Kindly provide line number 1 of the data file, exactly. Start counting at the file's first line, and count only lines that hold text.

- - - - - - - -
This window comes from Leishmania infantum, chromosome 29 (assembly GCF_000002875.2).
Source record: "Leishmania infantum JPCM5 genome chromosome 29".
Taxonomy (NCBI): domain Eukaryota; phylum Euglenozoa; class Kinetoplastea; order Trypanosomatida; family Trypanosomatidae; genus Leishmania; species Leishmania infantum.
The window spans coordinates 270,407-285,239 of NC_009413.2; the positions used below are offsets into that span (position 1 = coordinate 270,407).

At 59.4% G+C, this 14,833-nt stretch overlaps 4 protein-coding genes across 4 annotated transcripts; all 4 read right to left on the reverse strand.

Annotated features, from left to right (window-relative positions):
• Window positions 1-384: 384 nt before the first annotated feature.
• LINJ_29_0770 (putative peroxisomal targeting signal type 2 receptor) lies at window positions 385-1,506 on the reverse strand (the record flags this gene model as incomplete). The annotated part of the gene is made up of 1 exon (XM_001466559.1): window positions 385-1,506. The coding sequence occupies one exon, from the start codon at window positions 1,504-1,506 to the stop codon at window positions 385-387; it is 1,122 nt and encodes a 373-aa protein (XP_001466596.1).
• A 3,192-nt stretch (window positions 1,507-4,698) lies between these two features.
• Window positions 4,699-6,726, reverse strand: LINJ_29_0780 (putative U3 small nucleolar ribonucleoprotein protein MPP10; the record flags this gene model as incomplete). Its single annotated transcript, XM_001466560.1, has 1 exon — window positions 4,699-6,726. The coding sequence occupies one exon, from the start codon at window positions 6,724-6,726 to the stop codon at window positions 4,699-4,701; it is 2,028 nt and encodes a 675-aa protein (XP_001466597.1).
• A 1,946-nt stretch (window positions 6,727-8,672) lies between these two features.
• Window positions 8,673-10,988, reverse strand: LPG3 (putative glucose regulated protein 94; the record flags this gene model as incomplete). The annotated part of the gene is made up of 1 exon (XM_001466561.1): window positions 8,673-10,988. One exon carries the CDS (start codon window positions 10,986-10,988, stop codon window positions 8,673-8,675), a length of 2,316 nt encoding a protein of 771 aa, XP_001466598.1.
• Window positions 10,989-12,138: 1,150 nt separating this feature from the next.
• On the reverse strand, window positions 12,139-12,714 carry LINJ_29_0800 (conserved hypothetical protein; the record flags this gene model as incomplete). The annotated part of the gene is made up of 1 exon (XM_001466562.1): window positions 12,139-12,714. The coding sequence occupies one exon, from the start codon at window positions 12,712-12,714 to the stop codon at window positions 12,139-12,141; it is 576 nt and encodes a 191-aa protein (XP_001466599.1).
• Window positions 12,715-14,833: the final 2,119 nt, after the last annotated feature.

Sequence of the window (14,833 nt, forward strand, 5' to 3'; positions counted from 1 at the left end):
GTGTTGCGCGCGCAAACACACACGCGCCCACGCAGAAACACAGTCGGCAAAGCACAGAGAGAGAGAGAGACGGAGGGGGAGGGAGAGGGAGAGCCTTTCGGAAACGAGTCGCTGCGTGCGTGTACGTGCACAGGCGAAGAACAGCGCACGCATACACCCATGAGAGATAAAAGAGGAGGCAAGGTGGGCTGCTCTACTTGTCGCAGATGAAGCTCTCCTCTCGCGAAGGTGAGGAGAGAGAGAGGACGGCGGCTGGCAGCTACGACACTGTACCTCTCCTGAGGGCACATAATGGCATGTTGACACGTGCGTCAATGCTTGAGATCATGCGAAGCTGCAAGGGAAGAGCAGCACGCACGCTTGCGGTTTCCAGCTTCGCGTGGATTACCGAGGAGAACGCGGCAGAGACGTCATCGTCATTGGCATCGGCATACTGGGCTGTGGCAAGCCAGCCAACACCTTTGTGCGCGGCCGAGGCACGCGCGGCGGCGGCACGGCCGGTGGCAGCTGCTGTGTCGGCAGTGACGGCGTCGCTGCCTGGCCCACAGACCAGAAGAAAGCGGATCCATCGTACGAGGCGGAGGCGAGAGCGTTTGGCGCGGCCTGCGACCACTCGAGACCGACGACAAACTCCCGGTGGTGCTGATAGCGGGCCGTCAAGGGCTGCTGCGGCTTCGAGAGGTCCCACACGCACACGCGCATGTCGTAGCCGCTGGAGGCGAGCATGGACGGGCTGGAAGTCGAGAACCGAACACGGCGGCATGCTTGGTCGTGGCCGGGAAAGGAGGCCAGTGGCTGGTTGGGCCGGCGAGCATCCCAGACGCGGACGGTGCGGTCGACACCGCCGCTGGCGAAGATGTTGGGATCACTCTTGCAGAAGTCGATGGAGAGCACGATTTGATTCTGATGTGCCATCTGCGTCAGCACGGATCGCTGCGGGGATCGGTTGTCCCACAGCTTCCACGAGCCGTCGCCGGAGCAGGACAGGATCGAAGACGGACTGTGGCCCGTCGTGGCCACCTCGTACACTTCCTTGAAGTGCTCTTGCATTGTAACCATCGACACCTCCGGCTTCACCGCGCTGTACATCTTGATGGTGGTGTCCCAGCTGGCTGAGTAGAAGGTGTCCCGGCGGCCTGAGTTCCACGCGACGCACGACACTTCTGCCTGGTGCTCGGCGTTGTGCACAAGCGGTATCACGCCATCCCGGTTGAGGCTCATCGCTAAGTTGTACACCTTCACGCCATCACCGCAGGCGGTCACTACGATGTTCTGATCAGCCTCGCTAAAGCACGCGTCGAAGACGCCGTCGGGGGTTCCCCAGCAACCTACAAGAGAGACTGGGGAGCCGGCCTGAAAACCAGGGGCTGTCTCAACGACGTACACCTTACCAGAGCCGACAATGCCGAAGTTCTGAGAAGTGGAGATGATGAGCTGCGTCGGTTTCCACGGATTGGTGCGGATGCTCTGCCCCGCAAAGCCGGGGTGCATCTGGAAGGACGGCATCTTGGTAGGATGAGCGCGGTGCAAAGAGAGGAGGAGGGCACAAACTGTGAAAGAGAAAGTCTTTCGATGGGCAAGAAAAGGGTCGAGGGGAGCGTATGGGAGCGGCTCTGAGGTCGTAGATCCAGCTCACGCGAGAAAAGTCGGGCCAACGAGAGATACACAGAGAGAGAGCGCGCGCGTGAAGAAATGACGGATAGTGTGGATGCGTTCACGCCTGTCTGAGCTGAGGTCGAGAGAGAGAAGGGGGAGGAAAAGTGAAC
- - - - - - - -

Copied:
This window comes from Leishmania infantum, chromosome 29 (assembly GCF_000002875.2).